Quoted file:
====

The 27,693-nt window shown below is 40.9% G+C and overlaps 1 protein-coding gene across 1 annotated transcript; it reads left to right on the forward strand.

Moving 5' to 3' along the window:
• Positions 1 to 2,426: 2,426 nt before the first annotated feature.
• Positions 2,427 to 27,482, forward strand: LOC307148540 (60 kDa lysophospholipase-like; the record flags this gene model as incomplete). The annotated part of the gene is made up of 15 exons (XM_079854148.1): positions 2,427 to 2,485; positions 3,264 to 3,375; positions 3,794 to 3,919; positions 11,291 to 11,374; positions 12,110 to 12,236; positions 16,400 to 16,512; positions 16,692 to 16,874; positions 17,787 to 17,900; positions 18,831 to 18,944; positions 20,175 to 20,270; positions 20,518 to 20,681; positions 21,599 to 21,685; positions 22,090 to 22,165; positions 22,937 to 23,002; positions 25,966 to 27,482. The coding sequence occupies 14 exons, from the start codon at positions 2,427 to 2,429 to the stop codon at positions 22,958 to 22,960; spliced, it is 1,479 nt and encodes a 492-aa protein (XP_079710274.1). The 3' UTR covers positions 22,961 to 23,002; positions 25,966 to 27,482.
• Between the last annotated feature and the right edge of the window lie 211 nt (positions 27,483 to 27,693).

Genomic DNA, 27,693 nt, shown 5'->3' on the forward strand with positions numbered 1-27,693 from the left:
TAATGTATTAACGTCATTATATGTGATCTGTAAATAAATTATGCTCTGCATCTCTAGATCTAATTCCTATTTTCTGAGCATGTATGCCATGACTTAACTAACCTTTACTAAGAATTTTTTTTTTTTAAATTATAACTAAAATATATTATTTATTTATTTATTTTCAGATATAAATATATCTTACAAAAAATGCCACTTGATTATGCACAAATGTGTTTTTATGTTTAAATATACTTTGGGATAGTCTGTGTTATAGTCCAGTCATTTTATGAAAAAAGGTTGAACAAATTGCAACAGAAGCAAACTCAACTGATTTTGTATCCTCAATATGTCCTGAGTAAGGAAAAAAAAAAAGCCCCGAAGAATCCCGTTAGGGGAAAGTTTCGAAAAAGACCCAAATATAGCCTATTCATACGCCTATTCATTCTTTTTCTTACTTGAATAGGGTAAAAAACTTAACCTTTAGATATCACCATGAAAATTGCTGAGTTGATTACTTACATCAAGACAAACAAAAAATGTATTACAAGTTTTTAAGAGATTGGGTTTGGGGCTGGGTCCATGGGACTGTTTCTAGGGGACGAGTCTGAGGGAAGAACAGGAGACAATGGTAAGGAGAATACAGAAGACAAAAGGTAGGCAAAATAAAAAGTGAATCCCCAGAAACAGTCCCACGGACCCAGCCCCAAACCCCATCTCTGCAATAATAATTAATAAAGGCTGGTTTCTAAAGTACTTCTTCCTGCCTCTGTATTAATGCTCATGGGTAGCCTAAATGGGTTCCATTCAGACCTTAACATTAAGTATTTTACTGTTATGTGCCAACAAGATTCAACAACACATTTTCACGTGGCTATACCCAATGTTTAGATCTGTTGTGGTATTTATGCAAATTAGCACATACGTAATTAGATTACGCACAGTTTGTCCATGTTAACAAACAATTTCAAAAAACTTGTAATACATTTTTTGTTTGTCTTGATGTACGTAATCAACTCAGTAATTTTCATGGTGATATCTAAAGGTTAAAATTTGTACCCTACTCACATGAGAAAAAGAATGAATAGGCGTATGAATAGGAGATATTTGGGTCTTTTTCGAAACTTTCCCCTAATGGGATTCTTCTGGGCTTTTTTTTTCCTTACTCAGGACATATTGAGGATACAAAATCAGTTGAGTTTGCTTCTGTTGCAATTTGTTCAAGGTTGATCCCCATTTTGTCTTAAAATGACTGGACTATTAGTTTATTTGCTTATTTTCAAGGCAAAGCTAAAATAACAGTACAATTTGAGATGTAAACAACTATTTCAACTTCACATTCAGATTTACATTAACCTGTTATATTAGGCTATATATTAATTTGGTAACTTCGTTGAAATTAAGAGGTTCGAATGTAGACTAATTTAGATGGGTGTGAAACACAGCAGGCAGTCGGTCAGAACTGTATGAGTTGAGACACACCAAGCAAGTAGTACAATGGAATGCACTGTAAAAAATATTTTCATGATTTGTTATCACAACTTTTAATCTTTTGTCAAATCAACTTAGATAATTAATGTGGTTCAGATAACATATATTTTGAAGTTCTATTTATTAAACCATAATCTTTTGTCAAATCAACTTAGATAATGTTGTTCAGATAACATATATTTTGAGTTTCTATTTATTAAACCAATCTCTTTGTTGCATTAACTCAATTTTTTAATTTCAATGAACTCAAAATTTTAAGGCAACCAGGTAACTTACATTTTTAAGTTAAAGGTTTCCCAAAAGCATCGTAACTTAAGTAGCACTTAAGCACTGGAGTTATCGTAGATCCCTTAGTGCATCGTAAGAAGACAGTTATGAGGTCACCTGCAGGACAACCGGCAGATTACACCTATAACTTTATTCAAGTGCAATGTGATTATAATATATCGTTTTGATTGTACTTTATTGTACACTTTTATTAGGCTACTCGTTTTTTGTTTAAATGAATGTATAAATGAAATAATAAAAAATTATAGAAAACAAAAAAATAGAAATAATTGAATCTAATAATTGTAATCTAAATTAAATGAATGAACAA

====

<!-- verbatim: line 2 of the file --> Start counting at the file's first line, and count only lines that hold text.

Moving 5' to 3' along the window: